Monday, February 3, 2014

Writing is Exactly Like Selling Tractors

by Cat Woods
Tractors are my bread and butter. Not mine, specifically, as I have no experience selling them. In fact, I can barely tell the difference between a tractor and a combine. Yet, after twenty-plus years of marriage to an Ag Manager, I know a thing or two about Dear Hubby's expectations for his sales force. 
Basing my marketing plan off his successful sales model makes perfect sense to me. And once I’m done, you should walk around thinking tractors and books aren’t really all that different.
  • Writing is a product. Books, like tractors, must provide the buyer with their heart’s desire.  Each novel, picture book or how-to has a purpose. It may be sheer entertainment, or it may have educational value. Regardless of why it is written, the end product is useful. Just like a tractor is to a farmer. The more useful you can make your product, the better opportunity you will have to sell it. Writing for kids? Why not include educational aspects that teachers can build on in the classroom--a topic RC Lewis wrote about here. Got horses? Find a way to appeal to 4H students.
  • Writers must know their genres. Field marketers must know their tractors. Not that I want to buy a tractor, but if I did, I would find myself a reputable dealer knowledgeable about their products. I would never buy a tractor from a business that only sold lawnmowers and garden weasels. Likewise, I would never write a Sci-Fi on time travel using quantum physics as a basis for reality. Though I graduated in the top 10% of my class, I can honestly admit that I am physic-ally illiterate. The moral here: write what you know--or learn what you want to write. Either way, it's a win-win. Because if you don't, you will put out a sub-par product that will not withstand the test of time.
  • Writers must have a brand or a platform to successfully sell their books. Tractors have Case IH and John Deere (among others). Some farmers buy on color regardless of the product–simply because of branding. Many book-buyers purchase books based on name recognition. In a side by side throw down, the familiar name almost always beats out the competition. So get out there and get known--without forgetting the power of real-world connections. I was recently asked to speak at a local women's group about my YA. Seventeen members were there. All seventeen bought a book.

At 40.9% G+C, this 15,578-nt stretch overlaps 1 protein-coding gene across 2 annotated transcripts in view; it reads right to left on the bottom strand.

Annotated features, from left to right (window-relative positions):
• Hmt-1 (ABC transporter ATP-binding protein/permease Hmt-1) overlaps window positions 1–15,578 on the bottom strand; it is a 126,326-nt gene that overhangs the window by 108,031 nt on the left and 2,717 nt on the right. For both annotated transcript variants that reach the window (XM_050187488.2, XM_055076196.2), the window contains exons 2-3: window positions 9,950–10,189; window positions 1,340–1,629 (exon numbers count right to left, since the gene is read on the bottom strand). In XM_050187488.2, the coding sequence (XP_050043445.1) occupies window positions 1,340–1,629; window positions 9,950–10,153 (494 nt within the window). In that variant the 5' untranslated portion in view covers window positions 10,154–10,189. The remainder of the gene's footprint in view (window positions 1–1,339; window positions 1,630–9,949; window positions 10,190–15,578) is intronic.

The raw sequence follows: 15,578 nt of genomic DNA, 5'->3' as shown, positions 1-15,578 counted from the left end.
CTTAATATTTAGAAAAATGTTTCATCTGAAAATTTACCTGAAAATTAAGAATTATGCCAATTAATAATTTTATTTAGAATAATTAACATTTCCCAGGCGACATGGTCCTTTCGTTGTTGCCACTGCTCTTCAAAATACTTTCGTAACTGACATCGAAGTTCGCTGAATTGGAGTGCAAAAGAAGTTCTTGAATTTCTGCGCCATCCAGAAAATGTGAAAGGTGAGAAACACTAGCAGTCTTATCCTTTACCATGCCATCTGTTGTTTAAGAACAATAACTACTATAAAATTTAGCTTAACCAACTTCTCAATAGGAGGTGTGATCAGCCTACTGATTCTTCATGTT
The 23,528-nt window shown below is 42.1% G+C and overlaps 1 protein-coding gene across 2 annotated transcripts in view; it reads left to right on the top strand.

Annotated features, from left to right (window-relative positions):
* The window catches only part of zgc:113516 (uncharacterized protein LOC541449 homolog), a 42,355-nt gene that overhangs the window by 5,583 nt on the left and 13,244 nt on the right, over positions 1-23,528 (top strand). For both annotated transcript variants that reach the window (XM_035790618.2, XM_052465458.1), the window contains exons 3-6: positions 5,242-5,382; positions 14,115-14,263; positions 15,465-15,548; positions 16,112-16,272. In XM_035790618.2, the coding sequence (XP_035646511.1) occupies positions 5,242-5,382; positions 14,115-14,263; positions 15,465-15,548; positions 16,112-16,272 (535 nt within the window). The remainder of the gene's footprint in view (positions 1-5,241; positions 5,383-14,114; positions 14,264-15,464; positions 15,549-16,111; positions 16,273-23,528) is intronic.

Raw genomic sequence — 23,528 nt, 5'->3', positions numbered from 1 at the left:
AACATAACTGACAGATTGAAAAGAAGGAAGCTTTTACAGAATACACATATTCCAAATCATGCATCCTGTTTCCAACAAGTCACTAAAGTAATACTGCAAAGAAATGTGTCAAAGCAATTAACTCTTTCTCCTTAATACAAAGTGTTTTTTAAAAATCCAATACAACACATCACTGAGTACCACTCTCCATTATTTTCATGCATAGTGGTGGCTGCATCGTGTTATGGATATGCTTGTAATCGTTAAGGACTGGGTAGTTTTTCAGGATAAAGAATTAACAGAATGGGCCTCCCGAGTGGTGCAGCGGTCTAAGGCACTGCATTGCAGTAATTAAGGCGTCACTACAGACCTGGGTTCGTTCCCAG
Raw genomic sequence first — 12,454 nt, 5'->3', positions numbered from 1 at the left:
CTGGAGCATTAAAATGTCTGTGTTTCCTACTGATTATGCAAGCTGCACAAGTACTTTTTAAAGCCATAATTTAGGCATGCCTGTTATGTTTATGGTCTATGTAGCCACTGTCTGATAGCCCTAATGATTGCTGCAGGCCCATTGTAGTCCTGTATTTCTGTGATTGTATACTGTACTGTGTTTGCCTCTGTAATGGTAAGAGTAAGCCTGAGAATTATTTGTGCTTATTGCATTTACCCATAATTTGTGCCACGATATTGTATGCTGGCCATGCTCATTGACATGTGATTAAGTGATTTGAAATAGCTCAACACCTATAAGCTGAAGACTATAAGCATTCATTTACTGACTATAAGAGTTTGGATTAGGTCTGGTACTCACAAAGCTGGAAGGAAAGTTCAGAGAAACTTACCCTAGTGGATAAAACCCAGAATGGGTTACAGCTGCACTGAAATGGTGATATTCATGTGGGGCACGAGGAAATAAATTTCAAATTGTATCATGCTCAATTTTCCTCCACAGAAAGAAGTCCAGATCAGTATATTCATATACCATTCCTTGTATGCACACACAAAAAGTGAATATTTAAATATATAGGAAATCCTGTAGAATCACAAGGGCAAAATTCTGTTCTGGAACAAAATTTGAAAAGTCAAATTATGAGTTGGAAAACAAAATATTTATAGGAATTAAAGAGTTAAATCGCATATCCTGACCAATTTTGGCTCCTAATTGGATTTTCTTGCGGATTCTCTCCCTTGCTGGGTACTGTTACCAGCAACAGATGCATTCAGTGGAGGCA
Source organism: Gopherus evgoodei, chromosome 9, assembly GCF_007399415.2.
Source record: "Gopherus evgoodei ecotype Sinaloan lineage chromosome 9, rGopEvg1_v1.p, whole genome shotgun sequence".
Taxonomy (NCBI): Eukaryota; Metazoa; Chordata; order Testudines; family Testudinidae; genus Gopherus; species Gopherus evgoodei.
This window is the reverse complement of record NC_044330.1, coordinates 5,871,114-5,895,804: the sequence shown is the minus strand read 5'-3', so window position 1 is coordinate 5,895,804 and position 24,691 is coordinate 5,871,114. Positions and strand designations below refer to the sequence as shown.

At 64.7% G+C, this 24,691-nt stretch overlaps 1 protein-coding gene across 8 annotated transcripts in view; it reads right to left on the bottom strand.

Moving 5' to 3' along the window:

• Authors must be approachable. I would never buy my hypothetical tractor from a curmudgeon. If I walked into a dealership (and I have walked into many) and the field marketer glowered at me, ignored me or was otherwise unapproachable, I would find myself another dealership. A writer must like (or appear to like) her readership. Bashing kids as a nasty breed is not likely to endear me to my potential buyers. And if you think for a second that people aren't looking, you're wrong. How we conduct ourselves in the cyber-sphere, as well as in real life, has a big impact on the way others perceive us. As hard is it might be, we have to learn to talk about ourselves and our writing without bragging--sometimes in the least expected places. Our ability to do this smoothly and graciously can make the difference between selling or sitting on the hypothetical book shelf.
  • Writers must deliver. A cool cover blurb might entice me to shell out my hard earned cash on the first book, but if the writing doesn’t equal the promise, I guarantee I will never buy from Author Anita Sell again. Ever! I’ve been married to DH long enough to know that farmers are equally demanding. Bad performance = negative repeat business. Good service = customers for life.
  • Authors are field marketers. We must sell our stories, our names and our personalities. We must engage potential readers and be unafraid to put ourselves out there. On a trip up north, I walked into a bookstore and hand delivered--free of charge--one of my YA novels. The three workers--including the owner--were thrilled when I told them it was theirs to enjoy. A potential sale? Maybe. If not, I'm only out a handful of dollars. So I say to you, set aside your fears and take a chance. After all, the worst thing a farmer can do is say no. Readers are no different. 

To become successful authors, we must care about our readership and deliver the goods. Failing this, don’t bother heading to the nearest Ag Dealership and asking for a job. Their field marketers are held to the same high standards.

If we are lucky, our books will grow wheels and drive themselves right off the shelves!

What's in your marketing plan? What scares you about being a field marketer for your own product?

While Cat Woods does not sell farm equipment, she does sell her intellectual property, such as her middle grade novel, Abigail Bindle and the Slam Book Scam, which is slated for release this September. She also sells herself--as an author--and will be speaking at regional Young Writer's Conferences this upcoming year. Her words of wisdom: don't be afraid of seeking out venues for your words, because if you never ask, the answer will always be no. For more writing tips, visit her blog, Words from the Woods. And while you're there, check out the call for submissions for a middle grade anthology on bullying. Because if you never ask, the answer will always be no.


Matt Sinclair said...

A great way of looking at it.

Cat Woods said...

LOL! I'm sure my hubby would be proud.